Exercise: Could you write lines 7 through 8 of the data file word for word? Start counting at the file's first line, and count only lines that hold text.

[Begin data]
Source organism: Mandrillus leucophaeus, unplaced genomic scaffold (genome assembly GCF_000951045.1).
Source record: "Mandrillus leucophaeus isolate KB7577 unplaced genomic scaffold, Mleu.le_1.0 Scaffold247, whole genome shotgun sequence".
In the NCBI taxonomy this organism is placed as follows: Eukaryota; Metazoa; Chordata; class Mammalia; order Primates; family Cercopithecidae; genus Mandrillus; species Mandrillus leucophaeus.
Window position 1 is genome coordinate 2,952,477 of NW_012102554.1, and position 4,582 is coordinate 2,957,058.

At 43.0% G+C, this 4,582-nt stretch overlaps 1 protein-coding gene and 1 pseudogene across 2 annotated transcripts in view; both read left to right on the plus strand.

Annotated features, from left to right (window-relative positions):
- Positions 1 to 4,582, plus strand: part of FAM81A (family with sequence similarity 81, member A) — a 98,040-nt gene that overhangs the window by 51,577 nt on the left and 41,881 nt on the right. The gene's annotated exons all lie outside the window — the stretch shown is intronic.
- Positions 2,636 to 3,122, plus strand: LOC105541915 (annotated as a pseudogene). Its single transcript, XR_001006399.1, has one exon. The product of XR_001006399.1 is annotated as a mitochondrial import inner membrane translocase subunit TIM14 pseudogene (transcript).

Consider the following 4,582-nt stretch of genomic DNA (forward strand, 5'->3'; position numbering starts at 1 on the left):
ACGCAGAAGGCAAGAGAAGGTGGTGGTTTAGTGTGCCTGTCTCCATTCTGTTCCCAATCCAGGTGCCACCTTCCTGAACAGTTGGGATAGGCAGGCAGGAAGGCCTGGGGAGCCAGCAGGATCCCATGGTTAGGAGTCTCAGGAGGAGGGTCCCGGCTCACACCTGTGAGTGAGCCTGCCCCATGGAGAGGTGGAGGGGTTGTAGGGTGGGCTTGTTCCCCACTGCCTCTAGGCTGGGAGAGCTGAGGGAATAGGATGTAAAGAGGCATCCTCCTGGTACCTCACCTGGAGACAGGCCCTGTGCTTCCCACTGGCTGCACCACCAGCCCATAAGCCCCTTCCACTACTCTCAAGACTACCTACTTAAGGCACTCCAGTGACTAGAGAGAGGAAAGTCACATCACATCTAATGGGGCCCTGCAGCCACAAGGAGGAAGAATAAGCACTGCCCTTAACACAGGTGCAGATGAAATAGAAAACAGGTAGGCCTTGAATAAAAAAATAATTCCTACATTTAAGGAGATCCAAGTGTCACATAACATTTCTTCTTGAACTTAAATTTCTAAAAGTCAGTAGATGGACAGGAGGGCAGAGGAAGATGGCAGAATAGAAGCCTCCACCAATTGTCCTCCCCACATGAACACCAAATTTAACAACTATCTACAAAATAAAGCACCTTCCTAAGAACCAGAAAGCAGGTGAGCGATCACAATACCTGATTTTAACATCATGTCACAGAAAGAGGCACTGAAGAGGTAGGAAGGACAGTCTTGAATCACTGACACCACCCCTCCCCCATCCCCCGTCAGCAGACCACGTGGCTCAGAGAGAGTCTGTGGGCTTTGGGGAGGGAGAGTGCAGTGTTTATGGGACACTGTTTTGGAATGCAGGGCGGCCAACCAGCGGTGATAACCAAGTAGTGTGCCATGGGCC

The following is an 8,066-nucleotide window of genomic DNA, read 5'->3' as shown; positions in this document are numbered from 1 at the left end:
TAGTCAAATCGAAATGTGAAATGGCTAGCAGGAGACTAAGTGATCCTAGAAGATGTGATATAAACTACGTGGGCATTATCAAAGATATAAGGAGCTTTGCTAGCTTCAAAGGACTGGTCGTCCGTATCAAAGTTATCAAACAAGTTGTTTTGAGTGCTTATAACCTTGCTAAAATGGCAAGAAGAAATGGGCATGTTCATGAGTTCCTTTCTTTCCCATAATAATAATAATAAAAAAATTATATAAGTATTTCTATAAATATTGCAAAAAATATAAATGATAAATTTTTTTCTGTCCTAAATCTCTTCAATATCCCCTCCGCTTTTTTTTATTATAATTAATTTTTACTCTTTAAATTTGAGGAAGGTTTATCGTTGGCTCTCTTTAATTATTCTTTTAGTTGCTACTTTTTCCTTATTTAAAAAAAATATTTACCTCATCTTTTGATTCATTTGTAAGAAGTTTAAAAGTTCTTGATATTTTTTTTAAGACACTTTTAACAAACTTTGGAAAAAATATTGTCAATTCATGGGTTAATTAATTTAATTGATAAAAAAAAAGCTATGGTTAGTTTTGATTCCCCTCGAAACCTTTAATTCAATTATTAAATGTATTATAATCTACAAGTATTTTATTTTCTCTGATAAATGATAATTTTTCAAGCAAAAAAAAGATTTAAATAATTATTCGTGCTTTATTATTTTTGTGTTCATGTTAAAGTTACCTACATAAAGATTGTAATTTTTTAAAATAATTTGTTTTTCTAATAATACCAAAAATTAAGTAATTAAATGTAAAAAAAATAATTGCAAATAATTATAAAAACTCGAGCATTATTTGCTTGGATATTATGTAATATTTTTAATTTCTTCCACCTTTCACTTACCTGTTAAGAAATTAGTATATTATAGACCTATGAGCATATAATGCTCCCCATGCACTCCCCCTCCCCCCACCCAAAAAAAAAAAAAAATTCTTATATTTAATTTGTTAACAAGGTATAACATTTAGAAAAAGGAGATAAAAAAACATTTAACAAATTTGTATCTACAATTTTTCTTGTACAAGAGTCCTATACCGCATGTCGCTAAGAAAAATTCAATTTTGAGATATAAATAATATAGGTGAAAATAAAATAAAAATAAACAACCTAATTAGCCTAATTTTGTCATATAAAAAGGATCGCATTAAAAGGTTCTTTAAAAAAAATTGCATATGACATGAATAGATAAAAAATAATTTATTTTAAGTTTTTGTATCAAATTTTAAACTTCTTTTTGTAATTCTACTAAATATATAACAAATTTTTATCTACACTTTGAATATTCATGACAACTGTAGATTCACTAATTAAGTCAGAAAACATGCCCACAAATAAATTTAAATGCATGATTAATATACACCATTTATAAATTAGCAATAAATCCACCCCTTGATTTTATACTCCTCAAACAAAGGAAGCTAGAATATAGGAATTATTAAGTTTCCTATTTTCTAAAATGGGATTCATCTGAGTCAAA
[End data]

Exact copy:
- Positions 1 to 4,582, plus strand: part of FAM81A (family with sequence similarity 81, member A) — a 98,040-nt gene that overhangs the window by 51,577 nt on the left and 41,881 nt on the right. The gene's annotated exons all lie outside the window — the stretch shown is intronic.
- Positions 2,636 to 3,122, plus strand: LOC105541915 (annotated as a pseudogene). Its single transcript, XR_001006399.1, has one exon. The product of XR_001006399.1 is annotated as a mitochondrial import inner membrane translocase subunit TIM14 pseudogene (transcript).